How to win boardroom battles
There are two ways to sell a solution.
The first is the one we’re trained at school with. Do your homework. Learn facts. Test a hypothesis. Come to a conclusion. Create a data set to prove that the proposed solution is logically deducted and scientifically designed to work.
You spend ten days finding out everything you need to know about a problem and summarize it on to a piece of paper that suggests a solution based on that data. You show said piece of paper to the other person. Here’s the suggestion, and here’s proof that it’ll work.
But there’s another way, and this route they deliberately avoid in academic settings.
It is the route of insight mining. Just put yourselves in the shoes of whoever needs this solution. What does s/he want? You’re not in search of proof if you go by this path. You’re in search of a big idea. An idea that can bowl you over, light a bulb on top of your head, and make you jump off the chair and shout “A-ha!.”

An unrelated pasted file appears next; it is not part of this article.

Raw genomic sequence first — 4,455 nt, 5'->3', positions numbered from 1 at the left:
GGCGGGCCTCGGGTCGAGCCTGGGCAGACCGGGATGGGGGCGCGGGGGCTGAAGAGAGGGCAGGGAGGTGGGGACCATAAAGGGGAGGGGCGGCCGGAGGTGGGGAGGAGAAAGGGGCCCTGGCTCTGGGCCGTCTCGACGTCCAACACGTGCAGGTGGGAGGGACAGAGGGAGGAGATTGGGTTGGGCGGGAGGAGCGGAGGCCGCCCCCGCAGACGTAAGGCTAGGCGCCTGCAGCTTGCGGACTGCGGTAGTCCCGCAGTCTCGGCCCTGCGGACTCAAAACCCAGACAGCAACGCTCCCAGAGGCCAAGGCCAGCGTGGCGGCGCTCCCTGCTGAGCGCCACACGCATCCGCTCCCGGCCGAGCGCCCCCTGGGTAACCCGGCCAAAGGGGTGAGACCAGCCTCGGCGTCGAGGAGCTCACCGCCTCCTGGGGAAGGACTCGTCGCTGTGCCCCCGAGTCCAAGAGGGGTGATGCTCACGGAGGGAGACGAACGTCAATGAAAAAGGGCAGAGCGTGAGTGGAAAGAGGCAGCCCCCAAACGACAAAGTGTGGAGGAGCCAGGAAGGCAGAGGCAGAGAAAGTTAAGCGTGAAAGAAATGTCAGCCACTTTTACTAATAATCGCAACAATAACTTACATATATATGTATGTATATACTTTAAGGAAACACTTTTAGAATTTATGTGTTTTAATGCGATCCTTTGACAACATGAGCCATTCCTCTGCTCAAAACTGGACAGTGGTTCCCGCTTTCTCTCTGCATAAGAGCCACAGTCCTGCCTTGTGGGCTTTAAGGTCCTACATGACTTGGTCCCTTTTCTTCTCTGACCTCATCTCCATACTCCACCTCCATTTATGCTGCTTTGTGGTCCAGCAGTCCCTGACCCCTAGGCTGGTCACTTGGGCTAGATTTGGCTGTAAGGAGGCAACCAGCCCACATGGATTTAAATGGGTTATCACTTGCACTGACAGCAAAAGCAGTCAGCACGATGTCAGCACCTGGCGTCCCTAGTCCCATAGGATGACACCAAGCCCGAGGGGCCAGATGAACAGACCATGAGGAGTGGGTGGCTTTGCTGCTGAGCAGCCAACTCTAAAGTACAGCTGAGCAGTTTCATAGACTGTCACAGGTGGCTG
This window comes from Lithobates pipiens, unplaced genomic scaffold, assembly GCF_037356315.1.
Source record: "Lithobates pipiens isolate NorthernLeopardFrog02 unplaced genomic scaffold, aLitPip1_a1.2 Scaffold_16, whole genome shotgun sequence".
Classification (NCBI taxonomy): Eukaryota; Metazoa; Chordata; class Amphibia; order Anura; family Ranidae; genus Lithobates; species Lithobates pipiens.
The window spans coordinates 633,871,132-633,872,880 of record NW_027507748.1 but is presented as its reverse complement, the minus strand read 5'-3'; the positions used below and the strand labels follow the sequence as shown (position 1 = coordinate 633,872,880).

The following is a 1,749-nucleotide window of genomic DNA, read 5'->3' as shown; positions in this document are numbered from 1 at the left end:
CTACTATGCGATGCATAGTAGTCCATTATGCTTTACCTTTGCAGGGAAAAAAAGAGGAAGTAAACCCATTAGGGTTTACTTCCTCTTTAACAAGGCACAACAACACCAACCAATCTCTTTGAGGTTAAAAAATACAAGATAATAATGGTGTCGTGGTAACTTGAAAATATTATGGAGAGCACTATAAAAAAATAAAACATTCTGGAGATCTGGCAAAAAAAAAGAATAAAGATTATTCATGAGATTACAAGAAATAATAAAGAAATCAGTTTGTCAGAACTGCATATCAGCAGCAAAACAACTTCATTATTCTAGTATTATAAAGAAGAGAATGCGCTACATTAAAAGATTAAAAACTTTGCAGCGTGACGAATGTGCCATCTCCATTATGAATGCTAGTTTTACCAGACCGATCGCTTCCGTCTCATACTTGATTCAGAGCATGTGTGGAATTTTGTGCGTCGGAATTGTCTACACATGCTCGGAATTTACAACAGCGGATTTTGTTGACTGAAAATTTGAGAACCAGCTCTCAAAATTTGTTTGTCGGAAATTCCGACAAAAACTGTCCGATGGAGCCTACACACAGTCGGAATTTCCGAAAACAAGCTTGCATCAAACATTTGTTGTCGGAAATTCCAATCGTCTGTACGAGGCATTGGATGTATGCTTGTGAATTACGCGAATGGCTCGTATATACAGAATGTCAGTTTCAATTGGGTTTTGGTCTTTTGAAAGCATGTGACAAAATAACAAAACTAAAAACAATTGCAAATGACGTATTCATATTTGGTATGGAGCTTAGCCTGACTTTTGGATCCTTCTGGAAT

If it makes the client smile and brings a spark of excitement to their eyes, you’ve got it.
The big idea is not easy. There’s no process that can guarantee you’ll get there, no set path as there is in the case of the more scientific model.
Worse still, there’s a greater risk involved.
Something that resonates with you might not have the same effect on whoever you’re selling the idea to. But if you manage to pull it off just right and latch onto that little something that strikes a chord deep within, you’ve won your game. All the world’s research will not be able to convince your prospect to try anything else.
The views expressed by the writer and the reader comments do not necessarily reflect the views and policies of The Express Tribune.